There are current inadequacies in medical practice related to prevention of disease, risk reduction, or health promotion. This includes both primary and secondary prevention. While physicians have increased their awareness and acceptance of a role in these areas, they perceive their efforts to influence patient health related behavior, such as smoking cessation, reduction of weight or dietary fats, or control of alcohol abuse, as achieving success in only about 5% of their patients. Such patient care outcomes discourage physicians from continuing an active role in these areas. Inadequate physician-patient communication, such as with long-term compliance with treatment for hypertension, further diminishes the effectiveness of physician efforts. Despite the perceived poor outcomes, physicians believe that they could be considerably more successful in influencing patient behavior with proper training and skill development as well as improved use of other resources. This paper has described efforts to improve physician skills and effectiveness by use of continuing educating workshops led by peer physician educators and conducted through state and local medical societies. These approaches are purposely developed to be skill-oriented and feasible for use within the usual constraints of practice. Moreover, the approach emphasizes peer influence by physician educators in the same practice circumstances as those colleagues they are attempting to educate and influence. This maximizes the acceptability of the approach to physicians and the likelihood that it will be practiced effectively. Results to date indicate that such approaches are acceptable to physicians, utilized in primary care practice, and associated with improvement in patient care in regard to high blood pressure control, smoking cessation, and control of hyperlipidemia. Such efforts can have direct impact on morbidity and mortality, as noted from the analyses of hypertension control. Other intervention approaches for control alcohol and drug abuse are being developed. The approach here is presented as one model to enhance the role of the physician in health promotion and disease prevention.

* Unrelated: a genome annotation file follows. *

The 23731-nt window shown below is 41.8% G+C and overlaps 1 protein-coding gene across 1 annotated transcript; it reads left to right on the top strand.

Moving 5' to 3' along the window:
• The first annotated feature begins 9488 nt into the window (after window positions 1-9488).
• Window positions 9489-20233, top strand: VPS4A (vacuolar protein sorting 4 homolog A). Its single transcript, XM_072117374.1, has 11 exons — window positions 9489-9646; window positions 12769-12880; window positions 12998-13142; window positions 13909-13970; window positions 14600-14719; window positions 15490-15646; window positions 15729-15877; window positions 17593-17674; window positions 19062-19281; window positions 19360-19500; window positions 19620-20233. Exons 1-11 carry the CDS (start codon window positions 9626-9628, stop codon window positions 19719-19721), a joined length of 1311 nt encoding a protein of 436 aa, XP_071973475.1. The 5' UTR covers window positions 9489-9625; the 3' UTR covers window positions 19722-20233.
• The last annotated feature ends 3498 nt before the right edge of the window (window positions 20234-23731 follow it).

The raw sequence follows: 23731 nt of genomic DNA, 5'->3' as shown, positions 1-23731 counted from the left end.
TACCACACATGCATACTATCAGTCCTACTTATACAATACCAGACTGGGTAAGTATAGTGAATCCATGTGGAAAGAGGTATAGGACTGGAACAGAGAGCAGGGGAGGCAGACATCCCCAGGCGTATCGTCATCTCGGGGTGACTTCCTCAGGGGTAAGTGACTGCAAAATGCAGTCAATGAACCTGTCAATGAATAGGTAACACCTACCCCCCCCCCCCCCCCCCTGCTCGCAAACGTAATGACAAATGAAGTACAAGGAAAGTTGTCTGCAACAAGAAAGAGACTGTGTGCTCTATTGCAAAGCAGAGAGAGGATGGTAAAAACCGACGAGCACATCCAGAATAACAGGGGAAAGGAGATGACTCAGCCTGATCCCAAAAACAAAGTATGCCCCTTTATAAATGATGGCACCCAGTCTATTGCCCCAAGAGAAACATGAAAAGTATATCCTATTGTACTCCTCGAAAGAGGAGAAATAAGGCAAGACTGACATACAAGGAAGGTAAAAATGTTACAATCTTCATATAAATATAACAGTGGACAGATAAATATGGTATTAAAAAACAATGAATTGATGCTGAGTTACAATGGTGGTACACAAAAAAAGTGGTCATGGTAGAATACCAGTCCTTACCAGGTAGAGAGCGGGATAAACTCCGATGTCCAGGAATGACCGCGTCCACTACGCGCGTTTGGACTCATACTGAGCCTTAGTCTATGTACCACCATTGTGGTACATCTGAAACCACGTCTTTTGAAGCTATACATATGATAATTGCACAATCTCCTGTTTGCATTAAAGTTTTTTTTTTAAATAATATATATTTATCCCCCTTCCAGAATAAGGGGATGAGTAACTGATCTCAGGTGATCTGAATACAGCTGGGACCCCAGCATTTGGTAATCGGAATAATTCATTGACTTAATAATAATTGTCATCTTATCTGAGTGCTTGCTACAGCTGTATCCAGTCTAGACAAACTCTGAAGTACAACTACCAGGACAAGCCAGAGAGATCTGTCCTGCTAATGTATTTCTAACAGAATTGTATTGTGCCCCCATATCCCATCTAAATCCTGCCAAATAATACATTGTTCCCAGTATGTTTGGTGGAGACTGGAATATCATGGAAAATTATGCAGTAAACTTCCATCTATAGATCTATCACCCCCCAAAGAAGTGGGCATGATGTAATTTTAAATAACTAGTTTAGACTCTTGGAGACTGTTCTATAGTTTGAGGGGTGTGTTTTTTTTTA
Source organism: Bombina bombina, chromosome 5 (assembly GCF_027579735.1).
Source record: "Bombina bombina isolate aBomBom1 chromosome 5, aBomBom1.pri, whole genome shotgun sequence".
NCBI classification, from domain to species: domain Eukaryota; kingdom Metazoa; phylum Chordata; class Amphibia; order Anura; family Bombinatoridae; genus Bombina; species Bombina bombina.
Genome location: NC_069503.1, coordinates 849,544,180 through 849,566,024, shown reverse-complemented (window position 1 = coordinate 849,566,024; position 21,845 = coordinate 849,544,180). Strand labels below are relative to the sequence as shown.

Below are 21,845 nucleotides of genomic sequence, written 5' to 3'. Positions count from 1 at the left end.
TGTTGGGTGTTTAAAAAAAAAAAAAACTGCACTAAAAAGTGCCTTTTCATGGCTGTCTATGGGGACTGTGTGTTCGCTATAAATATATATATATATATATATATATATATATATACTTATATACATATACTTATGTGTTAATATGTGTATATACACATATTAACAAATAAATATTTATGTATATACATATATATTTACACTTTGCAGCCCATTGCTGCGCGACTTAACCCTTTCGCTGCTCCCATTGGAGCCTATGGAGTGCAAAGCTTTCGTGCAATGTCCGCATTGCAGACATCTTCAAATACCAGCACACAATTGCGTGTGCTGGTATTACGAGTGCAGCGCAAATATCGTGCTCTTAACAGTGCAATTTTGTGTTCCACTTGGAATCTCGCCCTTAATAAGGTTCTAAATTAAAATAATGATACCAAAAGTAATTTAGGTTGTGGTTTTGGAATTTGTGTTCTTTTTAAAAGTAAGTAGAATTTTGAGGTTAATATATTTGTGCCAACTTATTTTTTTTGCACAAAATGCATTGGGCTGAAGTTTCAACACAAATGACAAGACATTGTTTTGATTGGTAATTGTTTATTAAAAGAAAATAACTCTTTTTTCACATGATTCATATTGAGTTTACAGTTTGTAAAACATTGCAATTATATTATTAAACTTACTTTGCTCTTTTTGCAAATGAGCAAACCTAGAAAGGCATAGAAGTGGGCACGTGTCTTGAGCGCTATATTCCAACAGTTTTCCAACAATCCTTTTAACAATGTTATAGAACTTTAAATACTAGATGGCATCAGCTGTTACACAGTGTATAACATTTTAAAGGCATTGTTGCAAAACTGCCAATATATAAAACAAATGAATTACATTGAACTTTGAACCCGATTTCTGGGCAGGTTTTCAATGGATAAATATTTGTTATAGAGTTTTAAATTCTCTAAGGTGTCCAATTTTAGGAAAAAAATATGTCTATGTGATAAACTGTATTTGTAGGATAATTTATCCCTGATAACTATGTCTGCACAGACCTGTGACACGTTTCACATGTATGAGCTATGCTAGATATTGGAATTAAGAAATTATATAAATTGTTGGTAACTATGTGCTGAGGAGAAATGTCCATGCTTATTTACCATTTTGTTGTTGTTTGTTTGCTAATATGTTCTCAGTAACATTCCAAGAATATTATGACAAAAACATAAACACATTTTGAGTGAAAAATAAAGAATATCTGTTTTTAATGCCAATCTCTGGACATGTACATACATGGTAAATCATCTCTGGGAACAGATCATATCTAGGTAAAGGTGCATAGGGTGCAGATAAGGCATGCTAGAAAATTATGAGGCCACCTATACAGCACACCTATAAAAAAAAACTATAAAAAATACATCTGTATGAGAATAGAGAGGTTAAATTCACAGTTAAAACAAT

|Original language||English (US)|
|Number of pages||7|
|Journal||Bulletin of the New York Academy of Medicine: Journal of Urban Health|
|State||Published - 1987|
ASJC Scopus subject areas
- Public Health, Environmental and Occupational Health